Recently I received the following question from a Kindergarten educator:
Why do I get the feeling that natural materials are better than commercial ones for math? I do the exact same activity with materials we have in the classroom. Do the students actually learn more about math through the natural materials? I’m wondering about this and am hoping that you have a better insight into it than I do so that I can wrap my head around this concept. I just need someone to tell me why I need to buy into this idea more. Thanks!
I do not feel this is a one or the other answer. With the Reggio philosophy there is a focus on “natural and open-ended materials”. Cuisenaire rods, pattern blocks, number cubes, calculators etc are commercial, but open- ended and have been specifically designed with a math focus. I would want to see these and other commercially made math materials in any classroom.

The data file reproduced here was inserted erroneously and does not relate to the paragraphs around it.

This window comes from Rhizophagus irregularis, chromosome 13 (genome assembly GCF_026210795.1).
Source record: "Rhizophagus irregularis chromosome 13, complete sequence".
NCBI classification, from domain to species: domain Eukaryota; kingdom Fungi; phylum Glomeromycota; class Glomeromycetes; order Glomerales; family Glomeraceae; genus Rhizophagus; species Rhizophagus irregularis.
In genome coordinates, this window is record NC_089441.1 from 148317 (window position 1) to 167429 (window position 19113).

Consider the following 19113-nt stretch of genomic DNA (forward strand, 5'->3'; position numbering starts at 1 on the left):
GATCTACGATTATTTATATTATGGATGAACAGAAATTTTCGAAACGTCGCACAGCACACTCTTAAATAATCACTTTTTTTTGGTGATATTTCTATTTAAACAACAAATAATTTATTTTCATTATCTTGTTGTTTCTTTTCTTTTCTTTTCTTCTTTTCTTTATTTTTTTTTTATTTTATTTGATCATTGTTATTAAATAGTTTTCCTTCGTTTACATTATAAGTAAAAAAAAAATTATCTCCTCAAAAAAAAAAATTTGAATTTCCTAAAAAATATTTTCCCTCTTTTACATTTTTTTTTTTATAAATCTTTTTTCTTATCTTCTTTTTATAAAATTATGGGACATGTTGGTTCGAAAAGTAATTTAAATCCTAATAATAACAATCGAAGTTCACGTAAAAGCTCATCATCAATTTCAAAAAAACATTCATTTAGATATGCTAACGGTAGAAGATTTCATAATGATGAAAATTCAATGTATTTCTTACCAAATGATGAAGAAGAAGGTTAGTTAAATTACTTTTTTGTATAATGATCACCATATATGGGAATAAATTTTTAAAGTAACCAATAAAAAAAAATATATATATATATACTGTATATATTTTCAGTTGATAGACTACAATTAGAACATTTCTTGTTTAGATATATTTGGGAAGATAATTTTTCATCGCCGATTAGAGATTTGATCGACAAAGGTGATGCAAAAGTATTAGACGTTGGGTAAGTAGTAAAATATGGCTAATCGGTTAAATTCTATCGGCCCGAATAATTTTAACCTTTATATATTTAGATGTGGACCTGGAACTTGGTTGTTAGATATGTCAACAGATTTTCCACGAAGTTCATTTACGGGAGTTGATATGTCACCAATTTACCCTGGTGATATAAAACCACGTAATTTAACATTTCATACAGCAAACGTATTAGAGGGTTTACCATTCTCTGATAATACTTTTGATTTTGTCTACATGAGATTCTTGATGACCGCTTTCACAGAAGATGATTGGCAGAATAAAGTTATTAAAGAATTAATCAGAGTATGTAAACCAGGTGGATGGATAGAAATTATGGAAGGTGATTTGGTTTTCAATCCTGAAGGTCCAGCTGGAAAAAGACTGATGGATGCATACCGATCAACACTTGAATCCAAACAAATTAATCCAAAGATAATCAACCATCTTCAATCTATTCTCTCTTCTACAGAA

On the other hand it is about getting away from plastic or closed materials when there is a natural substitute or something the children can create e.g., In a child-created restaurant they might make the play money or food rather than wait for the educators to provide a commercial substitute.
It all comes down to purpose and choice. What do I want my students to learn? What materials will I provide them with?
Is there a natural material that will do the trick and save me from buying a plastic version?
(Much like the cloth bag/ plastic bag or water bottle choices – What do we want children to learn from these decisions?)
Is there a commercially produced material that will enhance mathematical learning in a way that a natural material will not? (I mentioned some of these above.)
We do not want students to grow up never using commercially made materials, but we do want them growing up making responsible choices about the products they buy.